The Struggle for Women's Suffrage
|Digital History ID 3210|
Few people have had a larger impact on the 20th century than Margaret Sanger, who led the effort to help women avoid unwanted pregnancies. She coined the phrase "birth control," opened the first birth control clinic in the United States, brought legal suits that allowed doctors to distribute birth control information, founded Planned Parenthood, and pushed for the development of the birth control pill.
Under the Comstock Act of 1871, it was illegal to distribute information about birth control or birth control devices through the U.S. mail. In 1913, the U.S. post office refused to deliver an issue of a New York newspaper, the New York Call, because it contained an article about syphilis written by Margaret Sanger. The next year she was indicted by an all-male grand jury for writing about birth control in a magazine called the Woman Rebel. Afterwards, she fled to Europe for two years.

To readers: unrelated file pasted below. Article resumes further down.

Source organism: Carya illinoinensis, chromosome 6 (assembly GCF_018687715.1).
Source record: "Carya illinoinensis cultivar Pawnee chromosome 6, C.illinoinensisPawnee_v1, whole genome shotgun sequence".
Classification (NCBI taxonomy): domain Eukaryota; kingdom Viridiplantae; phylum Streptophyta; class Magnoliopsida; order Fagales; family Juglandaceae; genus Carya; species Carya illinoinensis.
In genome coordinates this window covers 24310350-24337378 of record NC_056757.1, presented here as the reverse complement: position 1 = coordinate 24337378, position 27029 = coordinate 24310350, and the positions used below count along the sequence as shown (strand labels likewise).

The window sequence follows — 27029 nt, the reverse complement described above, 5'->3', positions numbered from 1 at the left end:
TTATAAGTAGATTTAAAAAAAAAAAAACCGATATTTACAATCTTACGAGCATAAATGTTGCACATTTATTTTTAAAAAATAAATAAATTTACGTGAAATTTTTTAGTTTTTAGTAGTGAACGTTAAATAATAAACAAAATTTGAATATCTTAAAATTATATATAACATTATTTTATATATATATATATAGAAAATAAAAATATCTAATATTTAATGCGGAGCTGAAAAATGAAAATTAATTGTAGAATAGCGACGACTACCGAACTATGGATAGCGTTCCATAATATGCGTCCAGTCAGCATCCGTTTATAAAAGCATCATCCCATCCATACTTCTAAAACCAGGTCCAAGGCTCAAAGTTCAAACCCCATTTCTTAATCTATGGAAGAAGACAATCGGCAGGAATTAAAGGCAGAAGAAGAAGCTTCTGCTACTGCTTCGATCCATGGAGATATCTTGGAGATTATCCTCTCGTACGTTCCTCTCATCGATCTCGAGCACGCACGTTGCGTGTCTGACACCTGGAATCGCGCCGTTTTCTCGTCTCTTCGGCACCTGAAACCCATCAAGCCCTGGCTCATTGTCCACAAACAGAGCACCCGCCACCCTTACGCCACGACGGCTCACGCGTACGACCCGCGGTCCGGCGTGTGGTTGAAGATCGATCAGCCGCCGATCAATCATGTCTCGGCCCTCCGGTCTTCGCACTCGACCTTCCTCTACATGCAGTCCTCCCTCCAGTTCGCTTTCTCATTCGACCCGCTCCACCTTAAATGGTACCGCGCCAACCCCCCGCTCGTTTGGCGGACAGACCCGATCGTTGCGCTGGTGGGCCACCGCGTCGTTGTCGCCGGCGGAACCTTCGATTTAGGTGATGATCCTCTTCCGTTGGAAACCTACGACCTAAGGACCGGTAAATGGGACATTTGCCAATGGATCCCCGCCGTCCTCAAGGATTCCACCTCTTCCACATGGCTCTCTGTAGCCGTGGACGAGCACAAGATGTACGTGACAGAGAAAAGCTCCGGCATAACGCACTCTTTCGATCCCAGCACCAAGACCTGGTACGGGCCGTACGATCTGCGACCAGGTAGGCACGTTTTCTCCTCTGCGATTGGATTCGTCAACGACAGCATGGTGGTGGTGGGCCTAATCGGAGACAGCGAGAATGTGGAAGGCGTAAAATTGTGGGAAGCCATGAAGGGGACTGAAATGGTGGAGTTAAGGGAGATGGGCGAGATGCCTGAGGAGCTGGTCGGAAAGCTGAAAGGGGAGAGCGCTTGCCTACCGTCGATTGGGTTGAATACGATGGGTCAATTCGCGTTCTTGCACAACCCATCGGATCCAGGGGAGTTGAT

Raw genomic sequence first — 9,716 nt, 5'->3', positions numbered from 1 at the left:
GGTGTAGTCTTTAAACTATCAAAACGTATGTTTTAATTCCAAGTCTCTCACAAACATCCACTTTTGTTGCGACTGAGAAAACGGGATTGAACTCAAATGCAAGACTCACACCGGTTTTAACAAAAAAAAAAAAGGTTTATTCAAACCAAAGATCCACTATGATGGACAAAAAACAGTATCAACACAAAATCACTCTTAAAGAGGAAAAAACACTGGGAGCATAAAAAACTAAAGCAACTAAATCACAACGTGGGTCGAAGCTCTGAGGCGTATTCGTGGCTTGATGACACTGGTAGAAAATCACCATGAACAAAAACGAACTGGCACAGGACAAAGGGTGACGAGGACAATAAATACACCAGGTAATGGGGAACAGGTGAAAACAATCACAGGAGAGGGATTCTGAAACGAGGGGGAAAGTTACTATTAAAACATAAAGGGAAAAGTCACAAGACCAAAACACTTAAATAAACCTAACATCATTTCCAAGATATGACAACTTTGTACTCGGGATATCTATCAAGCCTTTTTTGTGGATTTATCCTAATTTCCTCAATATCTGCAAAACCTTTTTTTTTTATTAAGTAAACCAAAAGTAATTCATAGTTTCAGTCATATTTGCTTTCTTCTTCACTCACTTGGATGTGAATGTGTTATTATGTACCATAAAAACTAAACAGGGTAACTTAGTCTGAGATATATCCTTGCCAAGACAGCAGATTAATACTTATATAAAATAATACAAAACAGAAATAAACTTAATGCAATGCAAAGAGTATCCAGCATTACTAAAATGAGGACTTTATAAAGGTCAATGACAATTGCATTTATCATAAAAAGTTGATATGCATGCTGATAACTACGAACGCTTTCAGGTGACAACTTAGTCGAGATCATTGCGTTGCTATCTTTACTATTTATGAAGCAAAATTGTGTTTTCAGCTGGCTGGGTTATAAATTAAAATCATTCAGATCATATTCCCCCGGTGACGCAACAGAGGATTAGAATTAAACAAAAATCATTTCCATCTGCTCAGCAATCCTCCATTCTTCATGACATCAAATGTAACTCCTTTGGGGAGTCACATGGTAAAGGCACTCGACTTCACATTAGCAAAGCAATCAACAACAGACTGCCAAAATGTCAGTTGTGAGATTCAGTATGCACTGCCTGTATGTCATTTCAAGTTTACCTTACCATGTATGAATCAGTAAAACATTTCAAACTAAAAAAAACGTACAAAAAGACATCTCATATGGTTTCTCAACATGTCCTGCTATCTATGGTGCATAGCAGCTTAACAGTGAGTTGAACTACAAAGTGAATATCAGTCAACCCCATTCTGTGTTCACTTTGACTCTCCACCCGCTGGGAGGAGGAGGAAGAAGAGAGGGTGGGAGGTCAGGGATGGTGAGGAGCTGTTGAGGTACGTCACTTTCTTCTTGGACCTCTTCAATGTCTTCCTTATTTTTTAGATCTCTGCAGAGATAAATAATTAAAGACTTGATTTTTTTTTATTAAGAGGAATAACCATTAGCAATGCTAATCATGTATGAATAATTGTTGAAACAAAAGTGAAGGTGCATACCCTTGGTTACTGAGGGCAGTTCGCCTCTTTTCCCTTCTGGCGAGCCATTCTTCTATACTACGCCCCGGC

Her staunch support for birth control was rooted in two incidents. The first was the death of her Irish Catholic mother, hastened, she believed, by 18 pregnancies. The other was the death of an immigrant mother who died of complications from a self-induced abortion.
In 1916, she and her sister-in-law, Ethel Byrne, both trained nurses, opened the first American birth control clinic in Brooklyn, N.Y., with the slogan: "Every child a wanted child." Ten days later, police shut down the clinic and arrested the two women, but not before nearly 500 women had visited the clinic. Charged with creating a public nuisance, the two were sentenced to 30 days in jail.
In the mid-1930s, Sanger won a series of court cases that ruled that obscenity laws could not be used to restrict the dissemination of information about pregnancy prevention. As a result, doctors in many states began to prescribe the use of contraceptives.
Throughout the 1950s, Sanger raised money to finance research on a birth control pill. In 1960, the first birth control pill went on the market.